A psychologist has said that “nice people” generally aren’t respected, are less successful and that “there is no science to prove that positive thinking works.”
However, the viewpoint of this psychologist directly refutes the teachings of the Bible which encourage us to “be kind to one another, tenderhearted, forgiving one another” (Ephesians 4:32) and “love your enemies, and do good, and lend, expecting nothing in return” (Luke 6:35) and “as we have opportunity, let us do good to everyone” (Galatians 6:10).
During a recent podcast, clinical psychologist Jean Cave delivered some bad news to the millions of people who have laid down their hard-earned money to support a cottage industry developed by self-help gurus: Positive Thinking.
Doctor Cave says that “there is no science to prove that positive thinking works.”
The theories inside all those books and videos may not work, but selling such material certainly has worked in terms of making millionaires out of people like Norman Vincent Peale (The Power of Positive Thinking), Rhonda Byrne (The Secret), Napoleon Hill (Think and Grow Rich), Tony Robbins (Unleash the Power Within, Unlimited Power) and a host of other authors who promote positive thinking.
So the question is: Does it really work or have all these authors been scamming us?
According to Cave, we’ve all been played for fools.
Cave did not reveal what scientific studies she looked at to determine that there is no scientific proof that positive thinking works, but there are, in fact, some other studies that found in favor of positive thinking and what it can provide.
According to an article posted by John Hopkins Medicine, it said: “there is definitely a strong link between ‘positivity’ and health.” One of the medical centers health experts and her colleagues found that positive people from the general population were 13% less likely to have a heart attack or other coronary event.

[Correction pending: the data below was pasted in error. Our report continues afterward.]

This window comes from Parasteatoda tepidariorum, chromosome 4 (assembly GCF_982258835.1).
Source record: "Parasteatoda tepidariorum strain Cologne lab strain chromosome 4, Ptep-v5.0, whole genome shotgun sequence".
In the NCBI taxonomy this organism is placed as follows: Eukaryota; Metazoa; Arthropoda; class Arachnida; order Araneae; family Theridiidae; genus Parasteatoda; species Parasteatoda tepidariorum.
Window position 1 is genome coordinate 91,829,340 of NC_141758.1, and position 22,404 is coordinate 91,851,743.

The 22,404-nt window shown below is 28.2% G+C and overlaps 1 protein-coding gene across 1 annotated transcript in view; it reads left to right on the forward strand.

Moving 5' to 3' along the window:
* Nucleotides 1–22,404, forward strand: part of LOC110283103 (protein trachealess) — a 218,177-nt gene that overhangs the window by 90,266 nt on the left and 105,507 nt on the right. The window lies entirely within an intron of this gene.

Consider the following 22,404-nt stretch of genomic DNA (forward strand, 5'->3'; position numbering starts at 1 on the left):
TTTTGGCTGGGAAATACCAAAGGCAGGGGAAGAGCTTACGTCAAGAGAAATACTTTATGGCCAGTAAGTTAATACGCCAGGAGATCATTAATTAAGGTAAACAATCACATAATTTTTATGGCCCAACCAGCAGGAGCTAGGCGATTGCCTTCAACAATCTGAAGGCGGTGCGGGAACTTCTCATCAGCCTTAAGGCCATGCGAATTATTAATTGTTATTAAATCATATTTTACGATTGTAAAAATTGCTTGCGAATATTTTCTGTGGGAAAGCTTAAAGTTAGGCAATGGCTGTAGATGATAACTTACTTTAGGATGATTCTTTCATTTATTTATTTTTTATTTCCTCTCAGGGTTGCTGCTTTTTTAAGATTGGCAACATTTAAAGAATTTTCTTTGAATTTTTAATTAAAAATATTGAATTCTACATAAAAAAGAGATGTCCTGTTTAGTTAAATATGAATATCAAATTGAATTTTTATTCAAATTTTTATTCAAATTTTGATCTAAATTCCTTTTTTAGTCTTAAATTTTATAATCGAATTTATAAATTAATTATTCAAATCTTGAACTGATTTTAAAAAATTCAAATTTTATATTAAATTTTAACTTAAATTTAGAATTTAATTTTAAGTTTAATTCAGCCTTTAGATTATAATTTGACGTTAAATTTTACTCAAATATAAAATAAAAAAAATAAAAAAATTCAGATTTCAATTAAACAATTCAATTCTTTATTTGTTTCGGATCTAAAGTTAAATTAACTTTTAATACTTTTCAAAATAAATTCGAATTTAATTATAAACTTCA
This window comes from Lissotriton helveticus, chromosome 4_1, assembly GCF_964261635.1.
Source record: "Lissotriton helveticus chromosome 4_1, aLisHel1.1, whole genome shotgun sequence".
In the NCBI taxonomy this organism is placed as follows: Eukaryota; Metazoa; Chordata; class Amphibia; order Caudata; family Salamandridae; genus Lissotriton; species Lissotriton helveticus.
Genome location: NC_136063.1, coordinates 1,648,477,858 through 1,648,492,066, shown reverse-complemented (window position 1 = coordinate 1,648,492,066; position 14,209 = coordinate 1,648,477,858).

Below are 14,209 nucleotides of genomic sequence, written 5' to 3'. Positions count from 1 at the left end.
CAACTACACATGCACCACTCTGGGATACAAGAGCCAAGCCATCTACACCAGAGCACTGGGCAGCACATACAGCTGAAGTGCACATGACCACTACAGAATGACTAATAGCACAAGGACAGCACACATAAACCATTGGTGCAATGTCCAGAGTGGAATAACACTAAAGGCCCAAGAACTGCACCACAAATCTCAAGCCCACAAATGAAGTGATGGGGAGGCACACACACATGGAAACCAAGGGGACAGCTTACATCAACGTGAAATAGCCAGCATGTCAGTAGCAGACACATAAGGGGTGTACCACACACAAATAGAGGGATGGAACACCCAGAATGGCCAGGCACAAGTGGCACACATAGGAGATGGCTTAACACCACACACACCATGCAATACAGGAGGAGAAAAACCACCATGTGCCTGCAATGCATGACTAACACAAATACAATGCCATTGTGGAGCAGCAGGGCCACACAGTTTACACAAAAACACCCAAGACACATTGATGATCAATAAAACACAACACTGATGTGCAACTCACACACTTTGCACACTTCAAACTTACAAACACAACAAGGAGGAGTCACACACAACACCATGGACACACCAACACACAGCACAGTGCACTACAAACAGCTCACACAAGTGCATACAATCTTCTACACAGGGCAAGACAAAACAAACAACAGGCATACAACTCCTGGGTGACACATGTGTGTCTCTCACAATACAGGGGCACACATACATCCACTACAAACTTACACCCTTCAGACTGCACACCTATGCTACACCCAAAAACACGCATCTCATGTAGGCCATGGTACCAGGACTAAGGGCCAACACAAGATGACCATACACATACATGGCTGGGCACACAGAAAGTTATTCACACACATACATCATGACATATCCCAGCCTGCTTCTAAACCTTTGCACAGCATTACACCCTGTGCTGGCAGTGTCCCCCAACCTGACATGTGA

They also quoted additional studies which found positive attitudes improve life satisfaction and outcomes across the spectrum of conditions which includes stroke, traumatic brain injury and brain tumors.
A study at the University of Kansas found that smiling, even fake smiling, reduced heart rate and blood pressure during stressful situations.
Clinical psychologist Cave also said that being “nice” is detrimental in life. Cave says that ‘nice people’ tend to have a particular communication style, whereby they have high levels of empathy, high levels of unconditional positive regard, flexibility and congruence.
Coincidentally, everything Cave describes here is synchronous and compatible with the teachings of Christianity.
“Being sincere, authentic…being able to read somebody else’s frame of reference and being accommodating,” Cave says, “all of those things tend to be what we define as a nice person.”
Cave says that although ‘nice people’ are liked, it does not necessarily translate into being respected or having influence. She intimates that being nice can be a barrier to your success in life.
“Someone who is nice and liked, but not respected, typically has a hard time setting effective boundaries,” Cave says.
So what is the answer? Should people behave more like sociopaths?
“Not all people who are successful in business are sociopaths,” Cave says, “and not all sociopaths are successful in business.”
Christians can describe positive thinking in a single word: Faith. Christians express their faith through prayer.
“Do not be anxious about anything, but in everything by prayer and supplication with thanksgiving let your requests be made known to God.”
“Finally, brothers, whatever is true, whatever is honorable, whatever is just, whatever is pure, whatever is lovely, whatever is commendable, if there is any excellence, if there is anything worthy of praise, think about these things.”
“I can do all things through him who strengthens me.”
“For I know the plans I have for you, declares the Lord, plans for welfare and not for evil, to give you a future and a hope.”
Even though no Christian would want to abandon being a “nice person” for the sake of success, there may be a biblical reference that actually upholds Cave’s position on niceness.
First, Cave is referring to success within our worldly system, something the Bible addresses at length.
“As for what was sown among thorns, this is the one who hears the word, but the cares of the world and the deceitfulness of riches choke the word, and it proves unfruitful.”
– Matthew 13:22
“For they loved the glory that comes from man more than the glory that comes from God.”
Jesus clearly articulated that, as Christians, we are called to be kind, empathetic, loving people.
We are to forgive and we are to be giving.
“But I say to you who hear, love your enemies, do good to those who hate you, bless those who curse you, pray for those who abuse you. To one who strikes you on the cheek, offer the other also, and from one who takes away your cloak do not withhold your tunic either. Give to everyone who begs from you, and from one who takes away your goods do not demand them back. And as you wish that others would do to you, do so to them.”